• Neutering makes a dog overweight – Many people believe that neutered animals are more likely to become overweight. The truth is that a dog who is given a healthy and appropriate diet will not become overweight. It’s up to the owner to decide how much food to give their animals. A neutered male will have less testosterone, and therefore will need less calories. Diet and exercise are the key factors to a dog’s weight.
  • Neutering will make your dog a mope – People seem to think that neutering your dog will relegate them to a life of lounging around and chewing on your slippers. The truth is that each dog responds to the process in their own way, but the procedure will not remove their want to play with you.

When to Neuter a Dog

If your dog is healthy, you can neuter them any time after two months of age. Though, a two-month dog is somewhat young. Most veterinarians suggest neutering between six and nine months of age. This is the perfect window of a young pup who has the fortitude for the procedure, but they are also old enough to be developed fully.

Even adult dogs can be neutered at a later age, but there is a great risk of complications. The same is true of dogs that have health problems or are overweight.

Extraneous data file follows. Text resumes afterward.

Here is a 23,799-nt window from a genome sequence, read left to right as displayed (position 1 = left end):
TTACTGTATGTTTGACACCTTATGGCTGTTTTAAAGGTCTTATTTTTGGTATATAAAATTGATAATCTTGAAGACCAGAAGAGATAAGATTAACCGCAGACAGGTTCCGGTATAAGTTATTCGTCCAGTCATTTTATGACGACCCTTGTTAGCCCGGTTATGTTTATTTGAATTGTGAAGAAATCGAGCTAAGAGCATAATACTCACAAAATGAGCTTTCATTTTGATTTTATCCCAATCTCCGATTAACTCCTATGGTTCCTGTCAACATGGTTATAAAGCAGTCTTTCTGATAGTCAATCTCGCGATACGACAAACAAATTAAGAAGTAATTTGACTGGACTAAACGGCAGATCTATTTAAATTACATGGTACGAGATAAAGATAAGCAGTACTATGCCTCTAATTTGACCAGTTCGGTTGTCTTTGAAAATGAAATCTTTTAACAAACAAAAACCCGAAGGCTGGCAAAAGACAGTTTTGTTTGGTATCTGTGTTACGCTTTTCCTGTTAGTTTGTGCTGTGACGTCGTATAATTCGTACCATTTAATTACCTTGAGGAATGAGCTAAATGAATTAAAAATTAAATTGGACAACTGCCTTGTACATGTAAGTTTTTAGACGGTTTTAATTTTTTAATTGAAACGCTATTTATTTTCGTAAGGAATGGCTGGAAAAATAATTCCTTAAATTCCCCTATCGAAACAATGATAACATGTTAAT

How to Care for Your Dog After Neutering

You’ve gotten your pup home from the vet and they are probably pretty interested in their incision. Your vet will have the best advice for how to deal with your dog, but there are a few things you should also consider.

  • Keep it quiet – Your dog just had a major surgery. This means they will need time and a place to recover. Make sure you have a nice quiet place for your dog to relax.
  • No exercise – Your vet will likely make a recommendation on for how long, but you want your dog to skip exercise for at least a few days. Some vets suggest up to two weeks after surgery. The last thing you want is for them to get excited and bust their stitches.
  • Keep it clean – Don’t let your dog lick at the wound. This is their natural reaction to having been injured, but it’s also a great way to cause infection. Be sure to distract them with lots of attention and treats, or they may need an Elizabethan collar to protect their wounds.
  • No baths – Going along with preventing infection, you don’t want to submerge the wound site. Most vets would recommend skipping a bath for two days after neutering. This gives the wound time to properly heal.
  • Check for healing – Check at least daily to make sure your dog’s wound is healing properly. If you see signs of redness, swelling or discharge, contact your vet immediately.

If your dog starts acting strangely, stops eating, begins vomiting or having diarrhea, you should also call your vet. You should also ask your vet if they recommend pain medication before you leave their office. They’ll likely give you some medicine to last a few days immediately after, but just make sure you’re informed. You should also never give human medicine to a dog, so make sure you have spoken to your vet about what they recommend first.